BritRail urges London visitors: Get out of town

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HOBOKEN, N.J. -- BritRail here is pulling out all the stops to get Americans visiting the U.K. out of London and onto rapidly modernizing railways.

"Sadly, up to 70% of the 4 million Americans who visit each year never leave the capital -- despite the best efforts of the British Tourist Authority," said Tim Roebuck, managing director for BritRail in the U.S.

Even worse, he said, only 5% use the railway system to reach other U.K. destinations.

Those figures jibe somewhat with the experience of Britain specialist Lynn Parker, leisure manager at Carlson Wagonlit Hillsdale in Hillsdale, N.J., although about four in 10 clients do buy U.K. train tickets.

"I think Americans aren't used to train travel, so it doesn't even enter their minds," she said. "But once they realize how easy it can be, they do it."

For her part, Helena Marks, a travel consultant with Rich Worldwide Travel, New York, finds clients prefer motorcoach travel to rail.

"What's beautiful about Britain is its countryside," she said. "And when you take a bus tour, you're usually seeing more of what you want to see."

Only 10% of her clients buy train tickets of any sort, Marks said, usually for long-haul trips from London to Scotland.

Though day-trip product for London-based travelers might be an easy sell, she said, Americans are less interested in spending more than one night in other British cities -- save perhaps Bath and Bristol.

"They just feel there isn't very much to do" in cities such as York, she said.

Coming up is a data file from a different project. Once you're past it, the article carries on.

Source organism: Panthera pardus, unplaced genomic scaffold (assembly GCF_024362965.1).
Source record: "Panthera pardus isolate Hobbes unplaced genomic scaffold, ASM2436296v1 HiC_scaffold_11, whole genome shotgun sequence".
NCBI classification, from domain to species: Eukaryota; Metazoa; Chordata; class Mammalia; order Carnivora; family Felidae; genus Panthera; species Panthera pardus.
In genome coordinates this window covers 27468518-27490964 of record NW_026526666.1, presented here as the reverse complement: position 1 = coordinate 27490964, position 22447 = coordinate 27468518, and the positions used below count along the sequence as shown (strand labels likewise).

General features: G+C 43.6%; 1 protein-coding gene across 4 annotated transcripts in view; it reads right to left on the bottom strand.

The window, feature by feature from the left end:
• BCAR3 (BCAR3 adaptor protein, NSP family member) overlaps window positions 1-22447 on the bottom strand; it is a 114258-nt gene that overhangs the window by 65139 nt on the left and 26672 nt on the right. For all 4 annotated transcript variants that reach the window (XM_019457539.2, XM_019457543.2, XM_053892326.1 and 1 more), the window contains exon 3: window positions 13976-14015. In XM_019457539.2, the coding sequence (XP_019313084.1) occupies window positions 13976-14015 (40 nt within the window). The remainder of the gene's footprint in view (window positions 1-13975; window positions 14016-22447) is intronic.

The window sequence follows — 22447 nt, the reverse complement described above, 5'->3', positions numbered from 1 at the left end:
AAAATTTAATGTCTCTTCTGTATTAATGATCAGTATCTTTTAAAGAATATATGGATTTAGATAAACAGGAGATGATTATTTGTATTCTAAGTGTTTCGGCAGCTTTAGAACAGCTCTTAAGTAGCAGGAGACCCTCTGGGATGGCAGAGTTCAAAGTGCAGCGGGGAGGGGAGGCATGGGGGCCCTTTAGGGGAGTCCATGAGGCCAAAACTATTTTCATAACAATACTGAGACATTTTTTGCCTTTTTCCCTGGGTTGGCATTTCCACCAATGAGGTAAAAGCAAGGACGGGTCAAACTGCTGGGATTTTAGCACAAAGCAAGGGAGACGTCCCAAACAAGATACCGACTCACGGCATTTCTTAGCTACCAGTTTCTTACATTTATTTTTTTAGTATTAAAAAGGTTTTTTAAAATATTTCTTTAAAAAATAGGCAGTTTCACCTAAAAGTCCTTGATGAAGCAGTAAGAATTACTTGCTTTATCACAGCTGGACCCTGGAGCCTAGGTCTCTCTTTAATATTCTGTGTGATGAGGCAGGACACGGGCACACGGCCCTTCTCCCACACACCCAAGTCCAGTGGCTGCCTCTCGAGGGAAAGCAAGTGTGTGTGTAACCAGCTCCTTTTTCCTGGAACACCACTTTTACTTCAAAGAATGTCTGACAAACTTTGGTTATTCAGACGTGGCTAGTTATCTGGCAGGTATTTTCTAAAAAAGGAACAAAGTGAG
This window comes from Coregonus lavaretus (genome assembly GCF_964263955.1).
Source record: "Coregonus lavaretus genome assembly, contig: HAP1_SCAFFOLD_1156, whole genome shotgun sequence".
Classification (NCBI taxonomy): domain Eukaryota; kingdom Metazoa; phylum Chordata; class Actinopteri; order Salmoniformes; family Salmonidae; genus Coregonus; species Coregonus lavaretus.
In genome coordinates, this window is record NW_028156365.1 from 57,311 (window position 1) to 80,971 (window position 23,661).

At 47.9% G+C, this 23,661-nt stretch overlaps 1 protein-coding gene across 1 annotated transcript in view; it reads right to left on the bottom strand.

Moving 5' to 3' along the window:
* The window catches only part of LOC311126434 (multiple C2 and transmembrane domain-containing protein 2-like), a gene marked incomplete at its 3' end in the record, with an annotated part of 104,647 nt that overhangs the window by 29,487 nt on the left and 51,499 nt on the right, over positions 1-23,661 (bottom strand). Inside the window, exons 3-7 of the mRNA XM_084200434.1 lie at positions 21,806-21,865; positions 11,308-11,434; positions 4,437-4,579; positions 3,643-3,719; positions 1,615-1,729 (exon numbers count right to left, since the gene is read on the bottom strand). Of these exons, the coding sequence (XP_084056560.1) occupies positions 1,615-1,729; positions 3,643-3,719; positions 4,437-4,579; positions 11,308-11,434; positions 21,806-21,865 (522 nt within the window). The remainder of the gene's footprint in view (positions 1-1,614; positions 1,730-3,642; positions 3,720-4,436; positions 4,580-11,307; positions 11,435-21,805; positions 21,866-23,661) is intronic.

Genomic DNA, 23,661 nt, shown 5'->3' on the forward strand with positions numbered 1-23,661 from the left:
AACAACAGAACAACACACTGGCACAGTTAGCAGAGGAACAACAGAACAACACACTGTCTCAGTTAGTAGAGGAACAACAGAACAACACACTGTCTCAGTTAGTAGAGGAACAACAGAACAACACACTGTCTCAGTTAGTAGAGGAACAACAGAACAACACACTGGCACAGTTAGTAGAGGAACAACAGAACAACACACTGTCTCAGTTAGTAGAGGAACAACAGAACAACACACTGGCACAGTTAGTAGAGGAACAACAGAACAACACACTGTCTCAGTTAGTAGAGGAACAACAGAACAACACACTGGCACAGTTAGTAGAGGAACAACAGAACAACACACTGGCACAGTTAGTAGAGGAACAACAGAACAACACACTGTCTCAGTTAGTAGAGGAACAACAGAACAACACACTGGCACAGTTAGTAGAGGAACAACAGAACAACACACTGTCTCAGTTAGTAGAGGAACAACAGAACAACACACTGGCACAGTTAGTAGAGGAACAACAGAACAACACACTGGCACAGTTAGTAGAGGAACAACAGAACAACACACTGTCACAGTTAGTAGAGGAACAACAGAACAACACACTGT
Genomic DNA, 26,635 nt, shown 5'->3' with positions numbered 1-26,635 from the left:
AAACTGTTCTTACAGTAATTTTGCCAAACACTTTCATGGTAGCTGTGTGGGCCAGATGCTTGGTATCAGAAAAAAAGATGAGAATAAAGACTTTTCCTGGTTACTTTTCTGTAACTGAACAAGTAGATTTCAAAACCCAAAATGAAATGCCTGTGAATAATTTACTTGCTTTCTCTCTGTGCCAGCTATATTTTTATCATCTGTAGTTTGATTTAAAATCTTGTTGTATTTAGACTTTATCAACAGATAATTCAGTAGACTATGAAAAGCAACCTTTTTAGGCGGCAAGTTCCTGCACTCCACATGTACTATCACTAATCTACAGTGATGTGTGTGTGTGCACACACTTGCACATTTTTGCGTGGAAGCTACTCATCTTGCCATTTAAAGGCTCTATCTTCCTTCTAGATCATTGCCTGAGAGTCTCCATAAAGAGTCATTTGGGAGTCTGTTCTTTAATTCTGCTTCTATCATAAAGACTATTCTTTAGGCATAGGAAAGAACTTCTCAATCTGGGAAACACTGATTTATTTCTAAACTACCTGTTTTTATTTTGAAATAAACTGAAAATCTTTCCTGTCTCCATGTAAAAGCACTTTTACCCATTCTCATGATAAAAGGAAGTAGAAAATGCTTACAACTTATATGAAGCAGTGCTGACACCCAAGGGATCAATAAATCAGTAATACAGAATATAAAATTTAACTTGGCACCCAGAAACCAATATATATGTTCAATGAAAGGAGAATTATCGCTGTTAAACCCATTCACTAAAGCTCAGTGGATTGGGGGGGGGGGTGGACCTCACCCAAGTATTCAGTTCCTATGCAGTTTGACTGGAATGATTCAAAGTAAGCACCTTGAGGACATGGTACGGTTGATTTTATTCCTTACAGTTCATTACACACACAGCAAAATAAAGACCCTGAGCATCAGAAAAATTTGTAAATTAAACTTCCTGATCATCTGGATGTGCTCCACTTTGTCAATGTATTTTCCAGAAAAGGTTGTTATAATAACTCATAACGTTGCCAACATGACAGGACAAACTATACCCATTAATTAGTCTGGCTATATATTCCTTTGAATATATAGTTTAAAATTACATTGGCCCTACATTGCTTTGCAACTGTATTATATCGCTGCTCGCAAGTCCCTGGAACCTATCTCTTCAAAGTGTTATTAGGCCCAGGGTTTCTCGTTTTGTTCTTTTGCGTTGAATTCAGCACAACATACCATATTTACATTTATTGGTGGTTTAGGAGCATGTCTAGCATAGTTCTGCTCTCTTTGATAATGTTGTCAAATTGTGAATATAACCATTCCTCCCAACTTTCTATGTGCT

Have train, will travel

To disabuse Americans of that notion, BritRail is distributing a free, 128-page Best of Britain guide packed with discount offers and information on attractions throughout the U.K. that are accessible via rail.

As previously reported, the railpass distributor also froze both its 9% agent commission and BritRail Pass prices for the second year running.

And while BritRail continues to offer its Classic and Flexi passes good for cross-country travel, it's also pushing day passes and excursions for die-hard London devotees.

Virgin Trains will begin tests of high-speed, tilting Pendolino trains later this year; full service across Britain should begin in 2003. The Days Out From London pass lets clients visit top sights near the capital on nonconsecutive days, priced from $59 for two days within any eight.

One-day minitour packages that combine rail fares with attraction admissions and/or mass-transit passes are available to Leeds, Stonehenge, Salisbury -- and even Paris.

Britain's National Rail Network operates 18,000 daily departures to 2,400 destinations in England, Scotland and Wales -- and higher service frequencies are on the way.

Also, state-of-the-art train sets that travel at higher speeds are coming on line, transforming what was Europe's most troubled rail system -- unique in that service is provided by 26 private operators -- into a fast and comfortable alternative means of travel.

"We've got great roads in Britain, but they're very overcrowded," Roebuck said. "When you get journey times between city centers of two hours, that's competitive with car and plane," Roebuck said.

While Rich Travels' Marks finds her clients prefer leisurely bus tours, Parker of Carlson Wagonlit Hillsdale agreed there's a market for speed.